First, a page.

An infographic on how the March 11, 2011, Tohoku earthquake happened.

It’s from Live Science – you’ll have to click this link because their embed code apparently doesn’t work with WordPress.

Here are two caveats before you check it out:

  • If real science could be summed up in an infographic, we wouldn’t need scientists.
  • Research on the Tohoku quake is ongoing, and those who made the infographic may not have incorporated the latest thinking (though it’s certainly quite good).

Some recent research

Perhaps the ocean sea floor (rock/faults/etc.) played a significant role in the 2011 event, perhaps magnifying the tsunami waves rather like this (courtesy of USC/NOAA):


Another scholarly paper (PDF) that hasn’t yet been published suggests that underwater sediment slumping (an underwater landslide) played a significant role.

Here’s a short video on such things from an Oregon State University study (note that unlike during the Tohoku quake in 2011, the “sea bed” here doesn’t dramatically jump up on one side):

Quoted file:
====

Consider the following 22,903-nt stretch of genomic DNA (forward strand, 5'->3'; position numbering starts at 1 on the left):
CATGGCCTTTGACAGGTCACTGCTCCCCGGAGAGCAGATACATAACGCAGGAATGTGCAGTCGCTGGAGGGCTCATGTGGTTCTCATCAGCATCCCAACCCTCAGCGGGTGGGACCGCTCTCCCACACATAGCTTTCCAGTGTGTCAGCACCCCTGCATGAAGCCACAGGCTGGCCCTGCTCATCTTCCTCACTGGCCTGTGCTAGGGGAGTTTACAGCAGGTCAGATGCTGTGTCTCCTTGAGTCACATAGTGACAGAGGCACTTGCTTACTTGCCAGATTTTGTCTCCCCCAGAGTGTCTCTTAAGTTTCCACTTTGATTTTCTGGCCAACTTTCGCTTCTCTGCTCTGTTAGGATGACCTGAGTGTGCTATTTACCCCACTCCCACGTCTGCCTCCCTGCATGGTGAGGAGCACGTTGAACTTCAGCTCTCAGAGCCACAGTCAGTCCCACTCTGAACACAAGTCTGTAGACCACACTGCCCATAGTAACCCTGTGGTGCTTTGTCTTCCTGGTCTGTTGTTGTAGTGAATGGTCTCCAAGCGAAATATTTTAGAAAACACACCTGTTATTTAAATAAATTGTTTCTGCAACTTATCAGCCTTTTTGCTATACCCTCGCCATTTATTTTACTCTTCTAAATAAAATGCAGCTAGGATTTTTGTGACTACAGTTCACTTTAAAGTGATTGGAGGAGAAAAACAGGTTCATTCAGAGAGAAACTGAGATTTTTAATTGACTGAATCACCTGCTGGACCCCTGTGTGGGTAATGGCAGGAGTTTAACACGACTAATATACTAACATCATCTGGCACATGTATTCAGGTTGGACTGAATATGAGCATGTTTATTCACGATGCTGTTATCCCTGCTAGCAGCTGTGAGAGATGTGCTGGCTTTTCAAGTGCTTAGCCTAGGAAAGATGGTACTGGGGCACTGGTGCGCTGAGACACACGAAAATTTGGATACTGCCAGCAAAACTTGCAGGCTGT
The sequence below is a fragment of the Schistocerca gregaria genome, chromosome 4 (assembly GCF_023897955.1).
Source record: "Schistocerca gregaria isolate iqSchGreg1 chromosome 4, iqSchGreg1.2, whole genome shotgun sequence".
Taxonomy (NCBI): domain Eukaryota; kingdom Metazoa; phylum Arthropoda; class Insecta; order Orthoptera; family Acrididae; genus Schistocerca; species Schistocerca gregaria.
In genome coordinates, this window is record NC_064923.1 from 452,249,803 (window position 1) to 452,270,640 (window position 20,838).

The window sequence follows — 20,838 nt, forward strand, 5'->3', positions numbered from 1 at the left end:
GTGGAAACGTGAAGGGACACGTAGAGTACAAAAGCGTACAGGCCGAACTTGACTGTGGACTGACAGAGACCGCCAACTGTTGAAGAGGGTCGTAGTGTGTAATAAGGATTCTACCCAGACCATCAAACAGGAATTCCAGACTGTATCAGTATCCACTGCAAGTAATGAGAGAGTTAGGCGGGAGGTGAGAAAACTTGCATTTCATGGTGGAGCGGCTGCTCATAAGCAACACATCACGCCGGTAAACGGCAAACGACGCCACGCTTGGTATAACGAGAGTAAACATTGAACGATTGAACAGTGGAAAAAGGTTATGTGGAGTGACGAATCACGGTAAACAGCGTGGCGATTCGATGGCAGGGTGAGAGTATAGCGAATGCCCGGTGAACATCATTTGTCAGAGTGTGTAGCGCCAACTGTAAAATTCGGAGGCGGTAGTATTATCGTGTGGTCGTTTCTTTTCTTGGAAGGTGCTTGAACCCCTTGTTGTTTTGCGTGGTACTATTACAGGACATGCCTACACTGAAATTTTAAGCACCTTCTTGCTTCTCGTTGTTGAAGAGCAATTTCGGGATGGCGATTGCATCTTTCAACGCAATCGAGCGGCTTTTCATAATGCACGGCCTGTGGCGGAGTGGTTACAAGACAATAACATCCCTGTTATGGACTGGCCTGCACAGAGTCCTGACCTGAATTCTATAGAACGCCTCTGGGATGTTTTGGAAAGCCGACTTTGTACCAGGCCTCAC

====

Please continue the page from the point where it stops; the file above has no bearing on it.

No last word in science

We like to think of scientists as Mr. Spock – feed them enough data and they will come to a definite conclusion. To some extent, they do this and are extraordinarily helpful to us all.

However, on a more fundamental level all scientists are just children building sand castles on the shore of that vast, uncharted Ocean of Truth, delighted when they complete an imaginative structure but just as delighted when it gets wrecked, for now they know a better way to build a castle.

No scientist will ever finish the castle – it is always a work in progress.

Categories: Earthquakes, Random thoughts, Science

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